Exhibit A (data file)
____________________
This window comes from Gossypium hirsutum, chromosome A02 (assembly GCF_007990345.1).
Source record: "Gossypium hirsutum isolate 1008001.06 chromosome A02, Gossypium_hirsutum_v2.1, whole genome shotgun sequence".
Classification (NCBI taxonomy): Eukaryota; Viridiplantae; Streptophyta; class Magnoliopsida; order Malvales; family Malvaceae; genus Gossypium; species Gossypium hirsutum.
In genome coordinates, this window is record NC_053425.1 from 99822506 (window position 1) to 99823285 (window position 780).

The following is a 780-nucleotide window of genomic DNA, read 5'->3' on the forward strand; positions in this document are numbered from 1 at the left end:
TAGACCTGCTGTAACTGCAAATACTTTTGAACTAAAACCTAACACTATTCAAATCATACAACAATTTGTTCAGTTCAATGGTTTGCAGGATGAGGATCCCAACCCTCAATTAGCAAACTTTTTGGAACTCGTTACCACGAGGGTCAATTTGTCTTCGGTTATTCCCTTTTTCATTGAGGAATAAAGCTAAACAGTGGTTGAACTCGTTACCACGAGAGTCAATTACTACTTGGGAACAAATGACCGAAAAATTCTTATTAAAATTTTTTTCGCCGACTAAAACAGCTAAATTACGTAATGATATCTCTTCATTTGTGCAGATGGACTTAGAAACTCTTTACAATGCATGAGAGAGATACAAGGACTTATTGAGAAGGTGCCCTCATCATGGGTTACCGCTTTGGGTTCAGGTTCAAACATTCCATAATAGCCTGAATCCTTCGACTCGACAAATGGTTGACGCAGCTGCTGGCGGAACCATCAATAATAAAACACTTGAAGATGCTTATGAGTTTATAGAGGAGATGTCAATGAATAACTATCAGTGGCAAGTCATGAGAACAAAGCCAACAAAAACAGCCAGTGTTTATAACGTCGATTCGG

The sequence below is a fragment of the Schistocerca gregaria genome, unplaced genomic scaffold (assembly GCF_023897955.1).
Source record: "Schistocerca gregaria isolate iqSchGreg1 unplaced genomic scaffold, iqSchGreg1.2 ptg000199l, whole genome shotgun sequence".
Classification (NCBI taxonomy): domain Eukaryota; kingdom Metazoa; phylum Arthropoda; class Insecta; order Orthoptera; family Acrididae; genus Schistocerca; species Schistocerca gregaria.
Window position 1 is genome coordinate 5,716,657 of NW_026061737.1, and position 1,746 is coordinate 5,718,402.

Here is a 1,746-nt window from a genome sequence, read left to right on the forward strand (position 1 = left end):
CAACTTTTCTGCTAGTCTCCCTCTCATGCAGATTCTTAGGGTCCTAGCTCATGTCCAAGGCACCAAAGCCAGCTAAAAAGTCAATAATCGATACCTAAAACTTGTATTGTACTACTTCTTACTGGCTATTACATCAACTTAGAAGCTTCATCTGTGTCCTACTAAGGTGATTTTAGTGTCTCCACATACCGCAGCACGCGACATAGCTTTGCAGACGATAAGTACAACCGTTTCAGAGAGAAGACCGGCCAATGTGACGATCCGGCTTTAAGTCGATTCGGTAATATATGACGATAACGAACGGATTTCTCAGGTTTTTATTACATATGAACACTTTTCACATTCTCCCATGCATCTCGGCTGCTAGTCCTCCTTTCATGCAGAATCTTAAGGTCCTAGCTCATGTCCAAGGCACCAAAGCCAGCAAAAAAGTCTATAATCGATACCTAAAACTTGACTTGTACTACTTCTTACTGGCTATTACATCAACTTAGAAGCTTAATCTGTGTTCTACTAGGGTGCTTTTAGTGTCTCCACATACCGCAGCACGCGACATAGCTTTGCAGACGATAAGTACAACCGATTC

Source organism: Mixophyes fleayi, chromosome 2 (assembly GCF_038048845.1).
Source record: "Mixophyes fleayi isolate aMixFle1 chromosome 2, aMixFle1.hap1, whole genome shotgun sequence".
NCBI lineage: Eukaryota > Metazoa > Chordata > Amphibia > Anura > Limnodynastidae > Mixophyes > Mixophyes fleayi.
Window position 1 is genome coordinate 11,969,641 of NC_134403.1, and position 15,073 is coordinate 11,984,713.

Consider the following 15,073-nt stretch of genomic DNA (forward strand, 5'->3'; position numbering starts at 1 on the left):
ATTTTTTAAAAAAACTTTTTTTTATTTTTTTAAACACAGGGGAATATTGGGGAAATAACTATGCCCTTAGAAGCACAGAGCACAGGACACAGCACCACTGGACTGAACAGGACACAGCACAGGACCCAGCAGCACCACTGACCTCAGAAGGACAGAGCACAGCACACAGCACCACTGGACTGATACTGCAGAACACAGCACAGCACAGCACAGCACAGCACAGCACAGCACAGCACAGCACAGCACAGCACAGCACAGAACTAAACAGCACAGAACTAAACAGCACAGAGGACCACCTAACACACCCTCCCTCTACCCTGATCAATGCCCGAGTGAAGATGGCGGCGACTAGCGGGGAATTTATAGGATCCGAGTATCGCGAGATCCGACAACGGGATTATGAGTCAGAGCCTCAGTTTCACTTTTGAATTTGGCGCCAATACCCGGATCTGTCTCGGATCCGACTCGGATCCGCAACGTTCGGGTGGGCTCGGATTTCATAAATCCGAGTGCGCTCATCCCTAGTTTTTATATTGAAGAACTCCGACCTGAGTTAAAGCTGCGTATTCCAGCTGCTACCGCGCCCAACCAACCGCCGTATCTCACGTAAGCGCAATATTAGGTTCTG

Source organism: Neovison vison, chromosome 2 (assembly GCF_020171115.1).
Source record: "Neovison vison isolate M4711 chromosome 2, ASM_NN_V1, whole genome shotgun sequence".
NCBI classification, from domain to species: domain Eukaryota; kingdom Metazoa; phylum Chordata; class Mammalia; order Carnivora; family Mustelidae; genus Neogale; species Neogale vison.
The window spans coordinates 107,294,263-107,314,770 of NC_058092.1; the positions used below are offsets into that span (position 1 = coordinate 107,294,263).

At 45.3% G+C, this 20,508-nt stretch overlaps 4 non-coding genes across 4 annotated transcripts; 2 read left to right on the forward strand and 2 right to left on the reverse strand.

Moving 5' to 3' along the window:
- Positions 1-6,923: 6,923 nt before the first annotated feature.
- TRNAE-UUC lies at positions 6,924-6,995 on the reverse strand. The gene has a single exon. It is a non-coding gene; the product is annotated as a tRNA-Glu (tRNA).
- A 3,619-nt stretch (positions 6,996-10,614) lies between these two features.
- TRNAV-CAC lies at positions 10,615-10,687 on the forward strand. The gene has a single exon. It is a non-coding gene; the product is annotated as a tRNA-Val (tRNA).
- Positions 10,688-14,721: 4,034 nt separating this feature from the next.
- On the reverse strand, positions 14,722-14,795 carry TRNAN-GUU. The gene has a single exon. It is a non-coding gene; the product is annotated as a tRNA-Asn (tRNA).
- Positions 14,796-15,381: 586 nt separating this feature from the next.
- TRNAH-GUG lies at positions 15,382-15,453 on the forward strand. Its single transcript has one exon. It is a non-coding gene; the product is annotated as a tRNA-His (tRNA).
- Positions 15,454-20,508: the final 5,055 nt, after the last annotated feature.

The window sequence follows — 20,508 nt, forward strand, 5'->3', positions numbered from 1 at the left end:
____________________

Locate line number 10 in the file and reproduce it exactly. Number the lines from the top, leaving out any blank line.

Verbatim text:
Window position 1 is genome coordinate 5,716,657 of NW_026061737.1, and position 1,746 is coordinate 5,718,402.